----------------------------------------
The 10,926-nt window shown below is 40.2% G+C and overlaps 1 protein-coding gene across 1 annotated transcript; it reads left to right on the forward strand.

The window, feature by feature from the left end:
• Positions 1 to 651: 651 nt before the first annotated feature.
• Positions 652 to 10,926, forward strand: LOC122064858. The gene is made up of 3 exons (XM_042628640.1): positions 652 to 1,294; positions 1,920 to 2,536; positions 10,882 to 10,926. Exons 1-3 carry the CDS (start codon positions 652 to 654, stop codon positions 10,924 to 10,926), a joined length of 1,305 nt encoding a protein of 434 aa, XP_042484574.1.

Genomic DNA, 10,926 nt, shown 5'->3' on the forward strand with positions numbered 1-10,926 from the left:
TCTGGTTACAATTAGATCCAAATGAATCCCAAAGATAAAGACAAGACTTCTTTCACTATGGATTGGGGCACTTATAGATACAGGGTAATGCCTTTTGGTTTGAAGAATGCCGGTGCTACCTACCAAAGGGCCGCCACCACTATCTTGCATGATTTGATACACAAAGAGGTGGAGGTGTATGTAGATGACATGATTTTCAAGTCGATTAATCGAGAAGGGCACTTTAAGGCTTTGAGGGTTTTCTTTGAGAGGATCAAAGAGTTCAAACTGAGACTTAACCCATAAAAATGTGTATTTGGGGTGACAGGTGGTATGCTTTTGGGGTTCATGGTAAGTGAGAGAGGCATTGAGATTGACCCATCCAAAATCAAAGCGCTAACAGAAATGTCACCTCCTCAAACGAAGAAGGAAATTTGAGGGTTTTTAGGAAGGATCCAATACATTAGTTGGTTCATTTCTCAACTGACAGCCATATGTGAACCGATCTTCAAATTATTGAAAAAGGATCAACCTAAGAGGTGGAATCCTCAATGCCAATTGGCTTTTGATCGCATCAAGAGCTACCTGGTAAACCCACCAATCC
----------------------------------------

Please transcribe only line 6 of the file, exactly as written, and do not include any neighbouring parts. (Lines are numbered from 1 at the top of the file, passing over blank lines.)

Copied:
TCTGGTTACAATTAGATCCAAATGAATCCCAAAGATAAAGACAAGACTTCTTTCACTATGGATTGGGGCACTTATAGATACAGGGTAATGCCTTTTGGTTTGAAGAATGCCGGTGCTACCTACCAAAGGGCCGCCACCACTATCTTGCATGATTTGATACACAAAGAGGTGGAGGTGTATGTAGATGACATGATTTTCAAGTCGATTAATCGAGAAGGGCACTTTAAGGCTTTGAGGGTTTTCTTTGAGAGGATCAAAGAGTTCAAACTGAGACTTAACCCATAAAAATGTGTATTTGGGGTGACAGGTGGTATGCTTTTGGGGTTCATGGTAAGTGAGAGAGGCATTGAGATTGACCCATCCAAAATCAAAGCGCTAACAGAAATGTCACCTCCTCAAACGAAGAAGGAAATTTGAGGGTTTTTAGGAAGGATCCAATACATTAGTTGGTTCATTTCTCAACTGACAGCCATATGTGAACCGATCTTCAAATTATTGAAAAAGGATCAACCTAAGAGGTGGAATCCTCAATGCCAATTGGCTTTTGATCGCATCAAGAGCTACCTGGTAAACCCACCAATCC